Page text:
Boca Raton, FL- The Support for Students Growth Center, the first facility of its type in South Florida, is pleased to announce the rewarding of the status of; CERTIFIED THERAPY DOG to DAISY “DAWG” NACH.

Daisy is an “English Teddybear Golden Doodle”. She was born on April 11, 2015 and came to live with Dr. Nach and his wife Paula on July 1, 2015. Daisy is our “junior partner” at the Support for Students Growth Center located in Boca Raton, FL. At their center Dr. Nach and his team provide social, behavioral, and academic services to children, teens, young adults and their families.

Daisy’s primary job responsibilities include; greeter, spreading love and affection as she searches out and reduces anxiety, frustration, worry, and fear in our clients and their families. She spreads her time between greeting clients, attending and participating in the many groups and camps we conduct, and being a “junior counselor” as Dr. Nach provides individual and family counseling in his and Daisy’s office.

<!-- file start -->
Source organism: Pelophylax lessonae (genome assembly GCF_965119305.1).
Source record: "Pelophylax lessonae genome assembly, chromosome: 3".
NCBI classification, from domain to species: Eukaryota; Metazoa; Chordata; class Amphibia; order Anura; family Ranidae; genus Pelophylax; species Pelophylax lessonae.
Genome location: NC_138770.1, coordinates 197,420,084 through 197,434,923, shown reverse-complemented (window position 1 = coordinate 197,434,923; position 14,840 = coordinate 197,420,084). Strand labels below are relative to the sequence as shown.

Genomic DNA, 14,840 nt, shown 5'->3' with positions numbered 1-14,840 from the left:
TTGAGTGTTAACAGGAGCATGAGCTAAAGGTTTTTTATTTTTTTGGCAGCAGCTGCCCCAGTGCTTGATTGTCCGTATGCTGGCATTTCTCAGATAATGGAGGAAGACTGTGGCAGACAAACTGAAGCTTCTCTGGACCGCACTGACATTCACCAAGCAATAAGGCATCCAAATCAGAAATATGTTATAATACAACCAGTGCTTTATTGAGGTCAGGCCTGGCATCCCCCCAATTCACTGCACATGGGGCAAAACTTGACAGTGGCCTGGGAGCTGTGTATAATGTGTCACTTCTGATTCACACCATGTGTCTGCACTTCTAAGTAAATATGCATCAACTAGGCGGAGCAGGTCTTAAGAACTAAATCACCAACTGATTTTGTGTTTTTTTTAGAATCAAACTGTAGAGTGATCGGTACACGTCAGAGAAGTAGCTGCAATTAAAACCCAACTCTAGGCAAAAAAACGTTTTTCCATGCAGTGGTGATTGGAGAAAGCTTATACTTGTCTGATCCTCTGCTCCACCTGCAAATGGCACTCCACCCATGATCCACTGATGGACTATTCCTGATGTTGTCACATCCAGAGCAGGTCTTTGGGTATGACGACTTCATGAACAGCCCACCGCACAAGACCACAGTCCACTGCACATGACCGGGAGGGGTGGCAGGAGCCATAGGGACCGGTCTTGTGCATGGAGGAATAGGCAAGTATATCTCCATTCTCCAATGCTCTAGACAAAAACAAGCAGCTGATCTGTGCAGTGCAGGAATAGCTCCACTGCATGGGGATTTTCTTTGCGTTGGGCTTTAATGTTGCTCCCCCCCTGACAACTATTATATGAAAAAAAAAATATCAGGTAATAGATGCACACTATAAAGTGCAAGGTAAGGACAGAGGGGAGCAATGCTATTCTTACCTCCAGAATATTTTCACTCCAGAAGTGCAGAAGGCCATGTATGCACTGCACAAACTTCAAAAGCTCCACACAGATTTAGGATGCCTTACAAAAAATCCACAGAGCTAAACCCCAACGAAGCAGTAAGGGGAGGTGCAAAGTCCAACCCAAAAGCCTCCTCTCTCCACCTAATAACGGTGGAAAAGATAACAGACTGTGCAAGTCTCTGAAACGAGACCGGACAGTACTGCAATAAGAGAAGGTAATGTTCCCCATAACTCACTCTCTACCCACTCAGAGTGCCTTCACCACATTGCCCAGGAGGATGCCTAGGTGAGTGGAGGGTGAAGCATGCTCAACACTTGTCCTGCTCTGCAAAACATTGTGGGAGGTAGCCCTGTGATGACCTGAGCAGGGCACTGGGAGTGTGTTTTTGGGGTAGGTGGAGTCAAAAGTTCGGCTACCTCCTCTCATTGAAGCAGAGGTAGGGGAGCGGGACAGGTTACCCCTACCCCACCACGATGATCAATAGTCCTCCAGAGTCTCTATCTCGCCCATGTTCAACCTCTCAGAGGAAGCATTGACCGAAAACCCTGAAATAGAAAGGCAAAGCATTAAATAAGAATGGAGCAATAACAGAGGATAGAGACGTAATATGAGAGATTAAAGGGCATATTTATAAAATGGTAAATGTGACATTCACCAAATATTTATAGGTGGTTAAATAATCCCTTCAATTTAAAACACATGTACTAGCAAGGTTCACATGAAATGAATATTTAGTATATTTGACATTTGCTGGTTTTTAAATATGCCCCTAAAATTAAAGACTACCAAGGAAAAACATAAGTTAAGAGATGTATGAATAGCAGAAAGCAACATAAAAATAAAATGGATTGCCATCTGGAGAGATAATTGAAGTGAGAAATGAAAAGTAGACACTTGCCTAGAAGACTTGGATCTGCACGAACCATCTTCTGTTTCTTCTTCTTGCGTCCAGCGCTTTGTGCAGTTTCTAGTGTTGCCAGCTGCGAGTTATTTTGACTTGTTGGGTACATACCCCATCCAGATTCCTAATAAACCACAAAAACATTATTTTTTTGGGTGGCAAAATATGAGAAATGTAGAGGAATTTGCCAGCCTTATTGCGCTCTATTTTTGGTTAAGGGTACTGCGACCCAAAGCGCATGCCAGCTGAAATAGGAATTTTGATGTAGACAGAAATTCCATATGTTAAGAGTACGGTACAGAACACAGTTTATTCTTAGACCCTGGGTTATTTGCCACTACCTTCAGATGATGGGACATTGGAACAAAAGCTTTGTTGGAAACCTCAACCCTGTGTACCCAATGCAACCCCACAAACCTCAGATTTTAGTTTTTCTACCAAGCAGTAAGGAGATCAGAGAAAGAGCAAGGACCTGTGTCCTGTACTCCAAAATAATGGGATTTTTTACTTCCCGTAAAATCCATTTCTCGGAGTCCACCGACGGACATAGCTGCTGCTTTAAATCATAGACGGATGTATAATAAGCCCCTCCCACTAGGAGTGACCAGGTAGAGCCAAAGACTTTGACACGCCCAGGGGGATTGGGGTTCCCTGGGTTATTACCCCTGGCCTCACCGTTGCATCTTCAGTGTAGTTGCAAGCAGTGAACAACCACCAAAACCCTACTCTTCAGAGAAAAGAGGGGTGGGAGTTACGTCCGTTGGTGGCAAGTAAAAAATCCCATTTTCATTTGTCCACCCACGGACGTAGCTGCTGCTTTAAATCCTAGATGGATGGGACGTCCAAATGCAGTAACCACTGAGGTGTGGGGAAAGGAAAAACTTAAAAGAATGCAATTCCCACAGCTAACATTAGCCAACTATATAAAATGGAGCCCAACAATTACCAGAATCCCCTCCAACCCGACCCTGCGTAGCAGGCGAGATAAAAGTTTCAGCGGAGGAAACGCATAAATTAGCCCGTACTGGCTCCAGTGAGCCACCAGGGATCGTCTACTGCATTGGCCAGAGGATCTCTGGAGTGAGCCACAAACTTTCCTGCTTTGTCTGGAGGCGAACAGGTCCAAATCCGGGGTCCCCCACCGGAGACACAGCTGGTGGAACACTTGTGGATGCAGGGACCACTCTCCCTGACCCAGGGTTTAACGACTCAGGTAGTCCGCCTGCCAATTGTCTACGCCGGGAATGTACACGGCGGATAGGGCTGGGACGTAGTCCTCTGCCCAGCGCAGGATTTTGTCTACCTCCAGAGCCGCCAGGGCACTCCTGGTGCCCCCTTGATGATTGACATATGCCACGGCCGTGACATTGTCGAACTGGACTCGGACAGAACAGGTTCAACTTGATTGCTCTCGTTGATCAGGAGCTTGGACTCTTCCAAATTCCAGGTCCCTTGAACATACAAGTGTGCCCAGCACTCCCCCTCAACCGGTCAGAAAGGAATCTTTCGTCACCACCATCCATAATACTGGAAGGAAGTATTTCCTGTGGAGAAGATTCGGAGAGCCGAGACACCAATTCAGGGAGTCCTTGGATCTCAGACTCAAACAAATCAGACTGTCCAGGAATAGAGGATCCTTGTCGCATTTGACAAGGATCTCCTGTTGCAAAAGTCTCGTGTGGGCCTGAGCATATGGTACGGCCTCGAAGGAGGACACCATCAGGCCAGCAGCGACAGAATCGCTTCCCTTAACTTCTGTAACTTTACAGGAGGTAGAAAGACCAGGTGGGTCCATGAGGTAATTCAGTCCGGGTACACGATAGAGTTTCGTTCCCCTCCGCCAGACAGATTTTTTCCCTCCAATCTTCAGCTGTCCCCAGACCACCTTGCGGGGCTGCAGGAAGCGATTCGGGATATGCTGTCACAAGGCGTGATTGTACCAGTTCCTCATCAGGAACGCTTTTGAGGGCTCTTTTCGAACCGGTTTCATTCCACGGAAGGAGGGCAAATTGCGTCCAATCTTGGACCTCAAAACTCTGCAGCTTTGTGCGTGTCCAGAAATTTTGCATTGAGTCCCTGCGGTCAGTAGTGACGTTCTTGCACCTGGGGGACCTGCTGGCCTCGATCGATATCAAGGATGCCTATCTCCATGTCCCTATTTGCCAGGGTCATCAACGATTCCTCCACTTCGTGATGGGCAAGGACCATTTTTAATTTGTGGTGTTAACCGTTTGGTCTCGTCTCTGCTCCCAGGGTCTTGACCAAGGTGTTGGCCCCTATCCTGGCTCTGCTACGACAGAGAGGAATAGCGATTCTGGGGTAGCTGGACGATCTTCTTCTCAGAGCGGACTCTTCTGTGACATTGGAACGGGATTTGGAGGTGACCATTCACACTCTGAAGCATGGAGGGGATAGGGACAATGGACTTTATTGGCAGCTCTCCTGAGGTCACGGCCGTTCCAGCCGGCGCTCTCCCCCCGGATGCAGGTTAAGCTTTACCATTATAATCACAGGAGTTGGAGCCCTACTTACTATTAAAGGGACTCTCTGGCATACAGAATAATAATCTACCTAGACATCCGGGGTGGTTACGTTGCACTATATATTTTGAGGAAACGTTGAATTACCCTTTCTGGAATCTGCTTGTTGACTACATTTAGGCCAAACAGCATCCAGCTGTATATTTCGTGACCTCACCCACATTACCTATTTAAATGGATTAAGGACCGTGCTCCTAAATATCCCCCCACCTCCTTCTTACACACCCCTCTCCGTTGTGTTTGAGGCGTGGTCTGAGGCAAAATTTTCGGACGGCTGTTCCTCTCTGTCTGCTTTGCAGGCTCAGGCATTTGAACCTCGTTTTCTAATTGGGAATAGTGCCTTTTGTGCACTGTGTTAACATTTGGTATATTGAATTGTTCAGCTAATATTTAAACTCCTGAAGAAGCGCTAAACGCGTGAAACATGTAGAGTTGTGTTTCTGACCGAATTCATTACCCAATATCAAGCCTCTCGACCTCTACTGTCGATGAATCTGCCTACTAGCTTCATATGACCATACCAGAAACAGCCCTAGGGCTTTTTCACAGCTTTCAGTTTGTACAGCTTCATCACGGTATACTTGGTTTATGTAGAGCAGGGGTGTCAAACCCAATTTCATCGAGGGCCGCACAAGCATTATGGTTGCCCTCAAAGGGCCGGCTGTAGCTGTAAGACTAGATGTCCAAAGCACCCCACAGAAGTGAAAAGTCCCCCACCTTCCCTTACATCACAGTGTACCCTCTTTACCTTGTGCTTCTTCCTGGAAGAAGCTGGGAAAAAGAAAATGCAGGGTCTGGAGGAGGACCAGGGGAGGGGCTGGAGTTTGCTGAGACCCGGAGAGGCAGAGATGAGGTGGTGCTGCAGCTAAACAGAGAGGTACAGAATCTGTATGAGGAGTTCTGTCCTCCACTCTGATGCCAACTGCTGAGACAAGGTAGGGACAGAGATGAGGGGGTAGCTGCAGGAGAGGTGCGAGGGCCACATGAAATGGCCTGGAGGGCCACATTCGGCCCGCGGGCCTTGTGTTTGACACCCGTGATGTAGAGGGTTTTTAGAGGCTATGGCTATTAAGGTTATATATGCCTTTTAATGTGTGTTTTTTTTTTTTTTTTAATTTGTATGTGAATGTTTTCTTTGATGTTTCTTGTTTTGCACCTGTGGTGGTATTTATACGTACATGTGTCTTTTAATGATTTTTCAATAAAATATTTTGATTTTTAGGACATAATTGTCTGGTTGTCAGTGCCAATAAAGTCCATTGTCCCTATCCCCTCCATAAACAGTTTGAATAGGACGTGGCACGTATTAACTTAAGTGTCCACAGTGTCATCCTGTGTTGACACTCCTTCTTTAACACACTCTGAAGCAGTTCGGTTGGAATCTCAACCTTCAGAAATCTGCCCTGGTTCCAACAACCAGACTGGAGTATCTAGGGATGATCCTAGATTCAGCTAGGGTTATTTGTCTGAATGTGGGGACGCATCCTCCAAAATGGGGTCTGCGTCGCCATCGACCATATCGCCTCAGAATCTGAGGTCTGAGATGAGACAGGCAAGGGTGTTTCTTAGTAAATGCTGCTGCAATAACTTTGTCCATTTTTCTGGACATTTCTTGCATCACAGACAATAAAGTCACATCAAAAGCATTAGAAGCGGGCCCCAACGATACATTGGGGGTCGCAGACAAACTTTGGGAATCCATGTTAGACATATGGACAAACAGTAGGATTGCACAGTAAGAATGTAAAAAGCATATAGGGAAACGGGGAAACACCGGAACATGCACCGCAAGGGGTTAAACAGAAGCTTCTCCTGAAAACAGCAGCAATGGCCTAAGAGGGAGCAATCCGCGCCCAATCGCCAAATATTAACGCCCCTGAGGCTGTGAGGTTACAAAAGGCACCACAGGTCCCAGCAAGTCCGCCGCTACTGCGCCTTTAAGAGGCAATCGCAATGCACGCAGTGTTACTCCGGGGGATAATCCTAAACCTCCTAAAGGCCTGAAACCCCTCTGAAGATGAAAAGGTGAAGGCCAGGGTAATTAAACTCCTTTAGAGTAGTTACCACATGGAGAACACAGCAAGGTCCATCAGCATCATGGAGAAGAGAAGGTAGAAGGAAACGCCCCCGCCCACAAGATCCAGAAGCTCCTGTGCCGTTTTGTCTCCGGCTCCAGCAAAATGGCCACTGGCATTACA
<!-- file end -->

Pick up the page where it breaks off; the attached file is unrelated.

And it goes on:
We hope you come by and get your own “doodle hug” from Daisy.

You can contact them at:

The Support For Students Growth Center
5458 Town Center Road, Ste #7, Boca Raton, FL 33486

561-990-7305 (Boca office)



Help Your Child with ADHD Transition into Summer

Our children with ADHD function best when there is routine and order in their day. As we enter the summer months the routine of the school year comes to an end. Parents and others can help our children adjust to the summer schedule by following these suggestion:

  1. Be consistent— if the clean pool towels are stored in the closet on the bottom shelf one day, they should be put there every day. If the wet towels are to be brought to the laundry room, they should ALWAYS go there. Our children need to know exactly what you expect.